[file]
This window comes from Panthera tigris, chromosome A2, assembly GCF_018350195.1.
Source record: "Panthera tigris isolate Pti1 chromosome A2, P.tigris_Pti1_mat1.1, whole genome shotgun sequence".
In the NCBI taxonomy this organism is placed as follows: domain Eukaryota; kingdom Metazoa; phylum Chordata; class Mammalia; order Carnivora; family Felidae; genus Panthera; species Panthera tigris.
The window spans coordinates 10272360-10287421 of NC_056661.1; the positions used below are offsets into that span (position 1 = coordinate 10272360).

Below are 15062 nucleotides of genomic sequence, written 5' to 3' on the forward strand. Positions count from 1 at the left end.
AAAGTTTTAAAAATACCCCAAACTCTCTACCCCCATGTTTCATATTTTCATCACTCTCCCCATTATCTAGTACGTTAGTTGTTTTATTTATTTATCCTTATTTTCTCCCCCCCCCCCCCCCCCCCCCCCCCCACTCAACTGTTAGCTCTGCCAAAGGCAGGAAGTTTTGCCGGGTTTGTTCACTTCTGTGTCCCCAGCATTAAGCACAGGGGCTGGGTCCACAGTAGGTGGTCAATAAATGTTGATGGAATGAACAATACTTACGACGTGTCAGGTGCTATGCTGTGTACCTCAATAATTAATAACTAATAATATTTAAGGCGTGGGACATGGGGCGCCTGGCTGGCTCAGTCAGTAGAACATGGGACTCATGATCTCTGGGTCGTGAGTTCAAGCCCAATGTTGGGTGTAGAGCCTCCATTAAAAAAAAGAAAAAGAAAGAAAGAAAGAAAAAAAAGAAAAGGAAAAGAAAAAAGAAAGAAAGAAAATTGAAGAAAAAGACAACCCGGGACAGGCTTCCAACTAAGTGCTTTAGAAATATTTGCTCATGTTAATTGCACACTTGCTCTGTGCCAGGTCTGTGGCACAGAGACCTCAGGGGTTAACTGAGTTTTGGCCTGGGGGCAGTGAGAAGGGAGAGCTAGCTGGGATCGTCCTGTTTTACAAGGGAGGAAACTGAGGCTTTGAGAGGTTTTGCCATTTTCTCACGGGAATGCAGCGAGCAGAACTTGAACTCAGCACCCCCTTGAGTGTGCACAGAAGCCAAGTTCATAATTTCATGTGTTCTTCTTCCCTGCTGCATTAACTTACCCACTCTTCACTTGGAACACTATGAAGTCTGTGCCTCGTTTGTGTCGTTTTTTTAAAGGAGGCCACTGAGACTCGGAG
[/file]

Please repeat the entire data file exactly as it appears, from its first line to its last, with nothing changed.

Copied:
This window comes from Panthera tigris, chromosome A2, assembly GCF_018350195.1.
Source record: "Panthera tigris isolate Pti1 chromosome A2, P.tigris_Pti1_mat1.1, whole genome shotgun sequence".
In the NCBI taxonomy this organism is placed as follows: domain Eukaryota; kingdom Metazoa; phylum Chordata; class Mammalia; order Carnivora; family Felidae; genus Panthera; species Panthera tigris.
The window spans coordinates 10272360-10287421 of NC_056661.1; the positions used below are offsets into that span (position 1 = coordinate 10272360).

Below are 15062 nucleotides of genomic sequence, written 5' to 3' on the forward strand. Positions count from 1 at the left end.
AAAGTTTTAAAAATACCCCAAACTCTCTACCCCCATGTTTCATATTTTCATCACTCTCCCCATTATCTAGTACGTTAGTTGTTTTATTTATTTATCCTTATTTTCTCCCCCCCCCCCCCCCCCCCCCCCCCCACTCAACTGTTAGCTCTGCCAAAGGCAGGAAGTTTTGCCGGGTTTGTTCACTTCTGTGTCCCCAGCATTAAGCACAGGGGCTGGGTCCACAGTAGGTGGTCAATAAATGTTGATGGAATGAACAATACTTACGACGTGTCAGGTGCTATGCTGTGTACCTCAATAATTAATAACTAATAATATTTAAGGCGTGGGACATGGGGCGCCTGGCTGGCTCAGTCAGTAGAACATGGGACTCATGATCTCTGGGTCGTGAGTTCAAGCCCAATGTTGGGTGTAGAGCCTCCATTAAAAAAAAGAAAAAGAAAGAAAGAAAGAAAAAAAAGAAAAGGAAAAGAAAAAAGAAAGAAAGAAAATTGAAGAAAAAGACAACCCGGGACAGGCTTCCAACTAAGTGCTTTAGAAATATTTGCTCATGTTAATTGCACACTTGCTCTGTGCCAGGTCTGTGGCACAGAGACCTCAGGGGTTAACTGAGTTTTGGCCTGGGGGCAGTGAGAAGGGAGAGCTAGCTGGGATCGTCCTGTTTTACAAGGGAGGAAACTGAGGCTTTGAGAGGTTTTGCCATTTTCTCACGGGAATGCAGCGAGCAGAACTTGAACTCAGCACCCCCTTGAGTGTGCACAGAAGCCAAGTTCATAATTTCATGTGTTCTTCTTCCCTGCTGCATTAACTTACCCACTCTTCACTTGGAACACTATGAAGTCTGTGCCTCGTTTGTGTCGTTTTTTTAAAGGAGGCCACTGAGACTCGGAG